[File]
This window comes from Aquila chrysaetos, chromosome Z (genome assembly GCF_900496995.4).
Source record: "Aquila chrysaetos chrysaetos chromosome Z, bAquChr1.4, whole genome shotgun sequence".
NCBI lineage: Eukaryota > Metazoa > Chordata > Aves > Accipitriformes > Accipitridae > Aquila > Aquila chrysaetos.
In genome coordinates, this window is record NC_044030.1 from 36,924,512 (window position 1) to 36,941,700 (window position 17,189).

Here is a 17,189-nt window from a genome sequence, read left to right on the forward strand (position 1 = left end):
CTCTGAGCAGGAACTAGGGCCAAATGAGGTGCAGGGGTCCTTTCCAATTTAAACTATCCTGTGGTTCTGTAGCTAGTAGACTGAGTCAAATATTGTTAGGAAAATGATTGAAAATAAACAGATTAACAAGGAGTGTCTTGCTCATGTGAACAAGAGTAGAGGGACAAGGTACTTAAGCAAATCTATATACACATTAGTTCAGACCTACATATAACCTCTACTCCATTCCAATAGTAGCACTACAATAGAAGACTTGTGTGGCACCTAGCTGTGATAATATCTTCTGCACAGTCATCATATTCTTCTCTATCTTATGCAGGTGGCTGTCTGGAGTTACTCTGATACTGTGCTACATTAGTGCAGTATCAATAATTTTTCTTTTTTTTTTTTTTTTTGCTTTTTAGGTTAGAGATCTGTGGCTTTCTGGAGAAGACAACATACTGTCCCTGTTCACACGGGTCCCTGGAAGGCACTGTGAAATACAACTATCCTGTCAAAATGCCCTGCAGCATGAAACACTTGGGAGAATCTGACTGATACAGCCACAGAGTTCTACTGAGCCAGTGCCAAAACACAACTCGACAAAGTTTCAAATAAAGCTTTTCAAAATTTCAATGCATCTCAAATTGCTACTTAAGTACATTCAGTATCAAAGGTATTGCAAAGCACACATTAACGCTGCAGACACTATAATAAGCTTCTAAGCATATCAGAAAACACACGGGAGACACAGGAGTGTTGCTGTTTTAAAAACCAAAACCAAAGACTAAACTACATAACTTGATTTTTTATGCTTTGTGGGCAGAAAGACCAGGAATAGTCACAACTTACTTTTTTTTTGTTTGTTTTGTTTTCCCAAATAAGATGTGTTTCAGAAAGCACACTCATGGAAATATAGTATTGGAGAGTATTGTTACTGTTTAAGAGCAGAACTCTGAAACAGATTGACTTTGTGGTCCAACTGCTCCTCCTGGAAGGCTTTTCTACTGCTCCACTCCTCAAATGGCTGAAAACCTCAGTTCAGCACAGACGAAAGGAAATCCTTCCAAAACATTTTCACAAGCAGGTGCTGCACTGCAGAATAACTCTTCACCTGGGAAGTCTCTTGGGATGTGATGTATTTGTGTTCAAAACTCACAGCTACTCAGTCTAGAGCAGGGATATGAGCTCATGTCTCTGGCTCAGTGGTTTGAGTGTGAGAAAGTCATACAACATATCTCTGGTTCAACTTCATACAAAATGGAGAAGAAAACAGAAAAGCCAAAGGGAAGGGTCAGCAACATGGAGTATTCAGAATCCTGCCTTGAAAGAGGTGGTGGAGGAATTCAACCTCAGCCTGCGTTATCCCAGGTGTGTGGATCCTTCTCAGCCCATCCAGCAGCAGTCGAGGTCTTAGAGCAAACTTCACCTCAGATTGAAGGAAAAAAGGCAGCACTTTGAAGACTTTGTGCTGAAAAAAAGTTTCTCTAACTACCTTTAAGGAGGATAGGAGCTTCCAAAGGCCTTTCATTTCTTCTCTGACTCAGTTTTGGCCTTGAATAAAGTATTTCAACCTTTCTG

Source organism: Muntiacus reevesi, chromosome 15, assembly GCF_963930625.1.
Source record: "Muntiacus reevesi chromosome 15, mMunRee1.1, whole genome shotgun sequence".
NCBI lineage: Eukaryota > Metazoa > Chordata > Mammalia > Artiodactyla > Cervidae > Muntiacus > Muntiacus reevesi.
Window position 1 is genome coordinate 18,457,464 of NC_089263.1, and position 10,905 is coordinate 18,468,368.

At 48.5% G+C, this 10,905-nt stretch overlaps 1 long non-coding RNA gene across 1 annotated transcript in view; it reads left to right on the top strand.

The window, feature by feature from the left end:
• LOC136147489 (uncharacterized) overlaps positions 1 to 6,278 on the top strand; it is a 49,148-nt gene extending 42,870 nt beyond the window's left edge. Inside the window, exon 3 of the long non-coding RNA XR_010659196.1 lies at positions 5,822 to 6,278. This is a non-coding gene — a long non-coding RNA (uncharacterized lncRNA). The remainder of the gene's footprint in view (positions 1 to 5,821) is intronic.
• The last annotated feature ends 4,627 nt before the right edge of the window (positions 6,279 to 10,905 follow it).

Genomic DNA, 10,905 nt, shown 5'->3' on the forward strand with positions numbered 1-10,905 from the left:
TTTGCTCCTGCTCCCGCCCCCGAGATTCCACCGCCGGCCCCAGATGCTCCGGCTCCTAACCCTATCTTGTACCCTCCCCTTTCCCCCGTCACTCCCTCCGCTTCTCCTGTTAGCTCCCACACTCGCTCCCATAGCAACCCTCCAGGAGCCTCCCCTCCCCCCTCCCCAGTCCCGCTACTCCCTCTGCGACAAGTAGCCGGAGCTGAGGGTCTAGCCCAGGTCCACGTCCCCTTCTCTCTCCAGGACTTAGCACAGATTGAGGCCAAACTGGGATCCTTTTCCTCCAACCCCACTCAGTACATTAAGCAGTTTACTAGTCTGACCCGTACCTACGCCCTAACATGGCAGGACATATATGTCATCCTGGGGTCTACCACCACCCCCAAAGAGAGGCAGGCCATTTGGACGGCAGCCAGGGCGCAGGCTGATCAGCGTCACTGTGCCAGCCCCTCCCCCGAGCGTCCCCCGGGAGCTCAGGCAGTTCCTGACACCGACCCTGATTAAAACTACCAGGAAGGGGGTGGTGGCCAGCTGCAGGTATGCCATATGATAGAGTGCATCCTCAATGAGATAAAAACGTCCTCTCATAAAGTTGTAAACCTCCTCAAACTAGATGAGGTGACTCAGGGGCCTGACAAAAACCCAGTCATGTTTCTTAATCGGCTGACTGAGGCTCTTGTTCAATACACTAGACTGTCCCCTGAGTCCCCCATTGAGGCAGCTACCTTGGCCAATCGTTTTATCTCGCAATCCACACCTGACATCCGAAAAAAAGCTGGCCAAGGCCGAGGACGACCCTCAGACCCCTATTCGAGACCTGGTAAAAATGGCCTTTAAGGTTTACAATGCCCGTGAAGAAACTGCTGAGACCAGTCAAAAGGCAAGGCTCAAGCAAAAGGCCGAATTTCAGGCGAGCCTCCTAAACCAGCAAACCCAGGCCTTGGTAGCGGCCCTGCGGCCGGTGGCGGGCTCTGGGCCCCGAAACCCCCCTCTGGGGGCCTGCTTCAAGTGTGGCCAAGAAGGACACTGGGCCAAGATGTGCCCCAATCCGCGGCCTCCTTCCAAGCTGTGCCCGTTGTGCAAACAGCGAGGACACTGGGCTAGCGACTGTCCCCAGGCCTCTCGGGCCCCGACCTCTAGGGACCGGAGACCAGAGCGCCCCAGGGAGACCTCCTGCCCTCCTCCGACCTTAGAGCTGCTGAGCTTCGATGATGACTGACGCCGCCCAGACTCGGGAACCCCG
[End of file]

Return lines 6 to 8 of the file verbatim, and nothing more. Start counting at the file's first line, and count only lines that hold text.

CTCTGAGCAGGAACTAGGGCCAAATGAGGTGCAGGGGTCCTTTCCAATTTAAACTATCCTGTGGTTCTGTAGCTAGTAGACTGAGTCAAATATTGTTAGGAAAATGATTGAAAATAAACAGATTAACAAGGAGTGTCTTGCTCATGTGAACAAGAGTAGAGGGACAAGGTACTTAAGCAAATCTATATACACATTAGTTCAGACCTACATATAACCTCTACTCCATTCCAATAGTAGCACTACAATAGAAGACTTGTGTGGCACCTAGCTGTGATAATATCTTCTGCACAGTCATCATATTCTTCTCTATCTTATGCAGGTGGCTGTCTGGAGTTACTCTGATACTGTGCTACATTAGTGCAGTATCAATAATTTTTCTTTTTTTTTTTTTTTTTGCTTTTTAGGTTAGAGATCTGTGGCTTTCTGGAGAAGACAACATACTGTCCCTGTTCACACGGGTCCCTGGAAGGCACTGTGAAATACAACTATCCTGTCAAAATGCCCTGCAGCATGAAACACTTGGGAGAATCTGACTGATACAGCCACAGAGTTCTACTGAGCCAGTGCCAAAACACAACTCGACAAAGTTTCAAATAAAGCTTTTCAAAATTTCAATGCATCTCAAATTGCTACTTAAGTACATTCAGTATCAAAGGTATTGCAAAGCACACATTAACGCTGCAGACACTATAATAAGCTTCTAAGCATATCAGAAAACACACGGGAGACACAGGAGTGTTGCTGTTTTAAAAACCAAAACCAAAGACTAAACTACATAACTTGATTTTTTATGCTTTGTGGGCAGAAAGACCAGGAATAGTCACAACTTACTTTTTTTTTGTTTGTTTTGTTTTCCCAAATAAGATGTGTTTCAGAAAGCACACTCATGGAAATATAGTATTGGAGAGTATTGTTACTGTTTAAGAGCAGAACTCTGAAACAGATTGACTTTGTGGTCCAACTGCTCCTCCTGGAAGGCTTTTCTACTGCTCCACTCCTCAAATGGCTGAAAACCTCAGTTCAGCACAGACGAAAGGAAATCCTTCCAAAACATTTTCACAAGCAGGTGCTGCACTGCAGAATAACTCTTCACCTGGGAAGTCTCTTGGGATGTGATGTATTTGTGTTCAAAACTCACAGCTACTCAGTCTAGAGCAGGGATATGAGCTCATGTCTCTGGCTCAGTGGTTTGAGTGTGAGAAAGTCATACAACATATCTCTGGTTCAACTTCATACAAAATGGAGAAGAAAACAGAAAAGCCAAAGGGAAGGGTCAGCAACATGGAGTATTCAGAATCCTGCCTTGAAAGAGGTGGTGGAGGAATTCAACCTCAGCCTGCGTTATCCCAGGTGTGTGGATCCTTCTCAGCCCATCCAGCAGCAGTCGAGGTCTTAGAGCAAACTTCACCTCAGATTGAAGGAAAAAAGGCAGCACTTTGAAGACTTTGTGCTGAAAAAAAGTTTCTCTAACTACCTTTAAGGAGGATAGGAGCTTCCAAAGGCCTTTCATTTCTTCTCTGACTCAGTTTTGGCCTTGAATAAAGTATTTCAACCTTTCTG

Source organism: Muntiacus reevesi, chromosome 15, assembly GCF_963930625.1.
Source record: "Muntiacus reevesi chromosome 15, mMunRee1.1, whole genome shotgun sequence".